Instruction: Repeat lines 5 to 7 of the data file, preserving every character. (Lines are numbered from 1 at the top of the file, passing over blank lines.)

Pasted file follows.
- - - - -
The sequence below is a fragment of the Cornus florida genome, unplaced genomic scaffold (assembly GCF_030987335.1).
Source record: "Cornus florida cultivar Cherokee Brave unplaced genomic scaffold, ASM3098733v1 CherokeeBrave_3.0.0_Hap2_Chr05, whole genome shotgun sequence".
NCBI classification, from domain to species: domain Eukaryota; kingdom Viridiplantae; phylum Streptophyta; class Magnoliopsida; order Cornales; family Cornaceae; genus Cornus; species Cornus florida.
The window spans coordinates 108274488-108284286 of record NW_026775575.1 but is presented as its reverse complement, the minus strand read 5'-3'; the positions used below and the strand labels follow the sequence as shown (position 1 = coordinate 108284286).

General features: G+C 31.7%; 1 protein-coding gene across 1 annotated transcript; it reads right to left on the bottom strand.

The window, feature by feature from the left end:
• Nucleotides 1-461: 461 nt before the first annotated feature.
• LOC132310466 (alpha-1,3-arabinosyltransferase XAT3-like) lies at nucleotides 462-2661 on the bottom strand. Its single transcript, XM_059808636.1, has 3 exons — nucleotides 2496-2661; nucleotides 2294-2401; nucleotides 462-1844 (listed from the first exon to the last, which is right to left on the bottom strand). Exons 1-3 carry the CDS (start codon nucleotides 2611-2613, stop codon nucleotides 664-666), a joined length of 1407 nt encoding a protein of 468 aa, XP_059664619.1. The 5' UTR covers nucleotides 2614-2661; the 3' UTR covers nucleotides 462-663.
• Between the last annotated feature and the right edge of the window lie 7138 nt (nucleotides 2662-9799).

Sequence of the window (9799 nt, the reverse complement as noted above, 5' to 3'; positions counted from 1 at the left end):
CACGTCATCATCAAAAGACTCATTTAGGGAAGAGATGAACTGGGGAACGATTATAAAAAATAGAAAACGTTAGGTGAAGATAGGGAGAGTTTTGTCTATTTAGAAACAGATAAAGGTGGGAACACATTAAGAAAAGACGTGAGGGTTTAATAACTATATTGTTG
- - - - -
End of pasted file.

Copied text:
General features: G+C 31.7%; 1 protein-coding gene across 1 annotated transcript; it reads right to left on the bottom strand.

The window, feature by feature from the left end:
• Nucleotides 1-461: 461 nt before the first annotated feature.